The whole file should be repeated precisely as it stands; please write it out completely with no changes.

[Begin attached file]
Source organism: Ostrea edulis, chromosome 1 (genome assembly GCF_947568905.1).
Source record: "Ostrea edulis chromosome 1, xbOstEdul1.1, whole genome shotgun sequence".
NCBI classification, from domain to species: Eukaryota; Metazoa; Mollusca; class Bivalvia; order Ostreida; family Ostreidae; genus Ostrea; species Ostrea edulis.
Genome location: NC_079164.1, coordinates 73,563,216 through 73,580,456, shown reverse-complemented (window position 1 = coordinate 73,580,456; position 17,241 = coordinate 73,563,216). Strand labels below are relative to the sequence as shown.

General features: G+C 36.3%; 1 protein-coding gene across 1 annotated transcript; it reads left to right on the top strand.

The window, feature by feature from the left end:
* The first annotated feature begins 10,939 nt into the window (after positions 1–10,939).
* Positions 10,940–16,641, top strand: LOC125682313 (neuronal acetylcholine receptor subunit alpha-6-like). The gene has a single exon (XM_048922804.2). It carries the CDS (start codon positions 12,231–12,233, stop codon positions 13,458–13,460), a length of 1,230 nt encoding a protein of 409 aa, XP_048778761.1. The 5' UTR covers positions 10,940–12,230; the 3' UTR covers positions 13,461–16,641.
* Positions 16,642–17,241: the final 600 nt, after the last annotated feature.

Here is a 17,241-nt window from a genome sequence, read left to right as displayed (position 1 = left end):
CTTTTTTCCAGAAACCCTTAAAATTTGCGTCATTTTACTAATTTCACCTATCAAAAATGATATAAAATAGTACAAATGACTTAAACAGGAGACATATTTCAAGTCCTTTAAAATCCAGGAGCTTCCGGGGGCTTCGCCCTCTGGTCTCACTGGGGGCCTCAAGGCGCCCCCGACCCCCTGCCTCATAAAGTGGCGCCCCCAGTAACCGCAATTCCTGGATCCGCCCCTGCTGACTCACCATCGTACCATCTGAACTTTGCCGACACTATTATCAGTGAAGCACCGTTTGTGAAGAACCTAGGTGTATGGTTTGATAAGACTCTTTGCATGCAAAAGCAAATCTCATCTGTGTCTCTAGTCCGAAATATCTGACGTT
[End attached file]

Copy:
Source organism: Ostrea edulis, chromosome 1 (genome assembly GCF_947568905.1).
Source record: "Ostrea edulis chromosome 1, xbOstEdul1.1, whole genome shotgun sequence".
NCBI classification, from domain to species: Eukaryota; Metazoa; Mollusca; class Bivalvia; order Ostreida; family Ostreidae; genus Ostrea; species Ostrea edulis.
Genome location: NC_079164.1, coordinates 73,563,216 through 73,580,456, shown reverse-complemented (window position 1 = coordinate 73,580,456; position 17,241 = coordinate 73,563,216). Strand labels below are relative to the sequence as shown.

General features: G+C 36.3%; 1 protein-coding gene across 1 annotated transcript; it reads left to right on the top strand.

The window, feature by feature from the left end:
* The first annotated feature begins 10,939 nt into the window (after positions 1–10,939).
* Positions 10,940–16,641, top strand: LOC125682313 (neuronal acetylcholine receptor subunit alpha-6-like). The gene has a single exon (XM_048922804.2). It carries the CDS (start codon positions 12,231–12,233, stop codon positions 13,458–13,460), a length of 1,230 nt encoding a protein of 409 aa, XP_048778761.1. The 5' UTR covers positions 10,940–12,230; the 3' UTR covers positions 13,461–16,641.
* Positions 16,642–17,241: the final 600 nt, after the last annotated feature.

Here is a 17,241-nt window from a genome sequence, read left to right as displayed (position 1 = left end):
CTTTTTTCCAGAAACCCTTAAAATTTGCGTCATTTTACTAATTTCACCTATCAAAAATGATATAAAATAGTACAAATGACTTAAACAGGAGACATATTTCAAGTCCTTTAAAATCCAGGAGCTTCCGGGGGCTTCGCCCTCTGGTCTCACTGGGGGCCTCAAGGCGCCCCCGACCCCCTGCCTCATAAAGTGGCGCCCCCAGTAACCGCAATTCCTGGATCCGCCCCTGCTGACTCACCATCGTACCATCTGAACTTTGCCGACACTATTATCAGTGAAGCACCGTTTGTGAAGAACCTAGGTGTATGGTTTGATAAGACTCTTTGCATGCAAAAGCAAATCTCATCTGTGTCTCTAGTCCGAAATATCTGACGTT